With nearly 1,800 head of Holsteins, the CCI dairy is one of the largest in the state and provides milk for the state prison system as well as to retailers. It was begun in the early 1900s. 850 cows are milked three times daily. The goat dairy was started in 2005 and has grown to 2,500 total goats milking 1,400 twice a day which is sold to cheese manufacturers in the state, including the Jumpin’ Good Goat Dairy in Buena Vista.
Greenhouses on the premises grow everything from cut flowers to dry-climate landscape shrubs, such as Russian sage and Catmint. They also grow bog plants, roses, and run a floral arrangement and packaging operation which includes hand-painted flower pots, although Smith isn’t sure how long they will maintain the decorative flower operation. “There’s not as much money in flowers as in fish,” he revealed with a grin.
The climate and soil at the facility is excellent for growing wine grapes, and in 2002 CCI began planting and harvesting a variety of grapes including Concord, Riesling from the Rhine region of Germany, Chardonnay from eastern France, and Viognier from the Rhone Valley in France. The grapes are currently sold to the Abbey Winery in Cañon City.
Wild Horse Program
CCI is the largest vendor for the BLM’s wild horse program, which involves inmates breaking wild horses so they can be sold to individuals and agencies. The process under saddle takes about 90 days, and when we visited, many horses were getting ready to be shipped to the U.S. Border Patrol. A public auction is held weekly by the BLM at the East Canon Prison Complex, and a public adoption for unbroken horses takes place every Friday at a cost of $125 per horse. Inmates care for an average of 3,000 horses every day. Rural inmates are discouraged from entering the program, as they often have preconceived ideas of how to break a horse. Smith said the trainers prefer inmates from urban areas who have no experience with horses and who themselves are learning brand new skills in an unfamiliar environment.
Prison-Trained Companion K-9 Program
Problem and hard-to-adopt dogs are gathered from pounds and shelters along the Front Range and around the state to be domestically trained by inmates in the companion program started in 2002. Most are eventually placed in carriers in the cells of inmates for one-on-one training for a period of time. This helps both the inmate and the dog develop good social skills. Untrainable dogs are not euthanized, but put to work as guard dogs at the facility. Inmates also train service dogs at the facility and offer a boarding-in training program for privately owned dogs, providing the same training as their adoption dogs.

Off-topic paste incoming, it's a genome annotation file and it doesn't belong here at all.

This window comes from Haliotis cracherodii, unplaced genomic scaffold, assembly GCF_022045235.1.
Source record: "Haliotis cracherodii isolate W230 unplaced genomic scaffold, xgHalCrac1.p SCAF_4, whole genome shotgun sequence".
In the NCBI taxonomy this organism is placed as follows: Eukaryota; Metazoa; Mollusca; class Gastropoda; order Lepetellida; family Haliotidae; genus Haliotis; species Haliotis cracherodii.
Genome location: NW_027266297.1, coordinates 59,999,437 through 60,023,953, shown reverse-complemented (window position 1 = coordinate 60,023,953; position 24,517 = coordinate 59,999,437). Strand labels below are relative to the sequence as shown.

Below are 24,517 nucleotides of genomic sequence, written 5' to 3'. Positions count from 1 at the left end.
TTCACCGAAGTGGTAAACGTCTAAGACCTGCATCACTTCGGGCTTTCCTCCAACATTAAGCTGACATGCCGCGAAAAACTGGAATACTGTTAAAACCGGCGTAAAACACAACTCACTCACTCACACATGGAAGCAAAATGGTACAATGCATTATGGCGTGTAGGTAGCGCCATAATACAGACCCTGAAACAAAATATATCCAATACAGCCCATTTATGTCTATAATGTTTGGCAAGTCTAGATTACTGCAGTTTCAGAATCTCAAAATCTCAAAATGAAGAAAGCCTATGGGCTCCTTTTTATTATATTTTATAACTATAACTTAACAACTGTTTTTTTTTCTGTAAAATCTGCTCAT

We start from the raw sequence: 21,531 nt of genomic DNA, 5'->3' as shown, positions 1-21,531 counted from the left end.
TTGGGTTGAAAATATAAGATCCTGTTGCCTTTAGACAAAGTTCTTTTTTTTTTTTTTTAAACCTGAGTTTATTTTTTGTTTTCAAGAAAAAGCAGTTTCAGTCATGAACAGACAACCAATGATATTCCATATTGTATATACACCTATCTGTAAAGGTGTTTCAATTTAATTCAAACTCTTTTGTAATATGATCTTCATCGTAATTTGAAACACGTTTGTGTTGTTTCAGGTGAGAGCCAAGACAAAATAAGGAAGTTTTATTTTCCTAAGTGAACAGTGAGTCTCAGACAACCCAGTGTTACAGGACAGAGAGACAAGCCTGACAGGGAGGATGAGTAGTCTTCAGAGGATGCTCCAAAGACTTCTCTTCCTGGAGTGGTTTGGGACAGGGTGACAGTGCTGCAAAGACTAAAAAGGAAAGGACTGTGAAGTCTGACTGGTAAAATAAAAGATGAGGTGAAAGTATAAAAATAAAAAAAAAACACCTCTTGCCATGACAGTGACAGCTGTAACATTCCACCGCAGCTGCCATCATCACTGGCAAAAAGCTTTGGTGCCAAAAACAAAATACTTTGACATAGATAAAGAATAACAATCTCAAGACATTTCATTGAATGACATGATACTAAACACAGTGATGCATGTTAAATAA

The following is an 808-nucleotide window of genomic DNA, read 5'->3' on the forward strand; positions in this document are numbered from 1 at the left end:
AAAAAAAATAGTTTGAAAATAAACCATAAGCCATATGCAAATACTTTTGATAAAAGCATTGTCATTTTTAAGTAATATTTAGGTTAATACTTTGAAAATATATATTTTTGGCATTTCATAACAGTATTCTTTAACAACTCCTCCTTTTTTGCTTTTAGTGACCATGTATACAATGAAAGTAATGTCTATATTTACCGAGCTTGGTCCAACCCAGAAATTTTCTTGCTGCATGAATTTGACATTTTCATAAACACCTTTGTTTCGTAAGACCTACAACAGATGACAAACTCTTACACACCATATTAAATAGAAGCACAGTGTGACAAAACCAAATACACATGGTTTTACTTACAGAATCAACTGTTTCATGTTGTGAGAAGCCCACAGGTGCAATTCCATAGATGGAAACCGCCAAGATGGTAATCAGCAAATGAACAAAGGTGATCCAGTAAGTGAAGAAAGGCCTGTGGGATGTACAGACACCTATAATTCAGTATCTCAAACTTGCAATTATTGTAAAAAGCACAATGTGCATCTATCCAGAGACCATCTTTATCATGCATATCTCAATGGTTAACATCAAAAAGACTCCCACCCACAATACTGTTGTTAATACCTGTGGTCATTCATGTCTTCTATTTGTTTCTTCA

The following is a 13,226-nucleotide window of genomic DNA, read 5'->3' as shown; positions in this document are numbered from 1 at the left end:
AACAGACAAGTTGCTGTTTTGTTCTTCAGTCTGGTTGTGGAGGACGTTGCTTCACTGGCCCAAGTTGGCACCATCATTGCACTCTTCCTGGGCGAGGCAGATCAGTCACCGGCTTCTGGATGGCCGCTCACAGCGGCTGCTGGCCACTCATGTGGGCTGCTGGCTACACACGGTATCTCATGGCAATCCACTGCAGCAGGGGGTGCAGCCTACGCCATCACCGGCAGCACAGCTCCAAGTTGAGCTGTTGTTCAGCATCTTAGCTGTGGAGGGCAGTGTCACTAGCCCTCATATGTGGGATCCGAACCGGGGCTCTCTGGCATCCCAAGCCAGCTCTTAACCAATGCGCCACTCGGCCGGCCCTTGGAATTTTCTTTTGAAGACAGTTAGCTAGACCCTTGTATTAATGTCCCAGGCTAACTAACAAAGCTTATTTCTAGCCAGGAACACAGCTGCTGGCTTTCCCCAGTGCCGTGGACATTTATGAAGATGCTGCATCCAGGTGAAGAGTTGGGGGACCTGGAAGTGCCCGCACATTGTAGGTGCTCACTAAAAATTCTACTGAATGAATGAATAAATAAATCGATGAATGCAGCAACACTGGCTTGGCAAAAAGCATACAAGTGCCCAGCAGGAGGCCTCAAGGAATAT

More info and photos of dogs currently available for adoption can be found at: www.coloradoci.com/serviceproviders/puppy/index.html?intro
Compost is also created at the facility using horse and cow manure as well as fish guts, all mixed with straw and aged. The compost is purchased by wholesalers who buy it by the semi-load and repackage it. Compost is also available at the facility by the yard by appointment.
Custom Fishing Rods and Flies
According to Smith, in recent years an inmate brought his custom fishing rod skills into the program and it was decided to incorporate a fly tying and custom rod building operation into the venture. Begun in 2008, the rod shop at the East Canon Correctional Complex currently makes custom bamboo and composite rods with detailed inlay and traditional craftsmanship. The flies and rods are available to the public by contacting the correction complex at 719-269-5764.
Apples are grown and sold on the open market, as well as to the Department of Corrections.
A bee farm and honey operation has been in place since 2005 and makes honey available to inmates and DOC staff.
The delectable game birds are being raised at the prison but there is yet a processing facility for them.
In addition to its agricultural programs and training programs, CCI also has a recycling program, a manufacturing division that includes office furniture, saddles (at the Buena Vista facility), pallet construction and restoration, printing services, signs and, of course, license plates.
Additional information on most of the programs mentioned above can be found online at: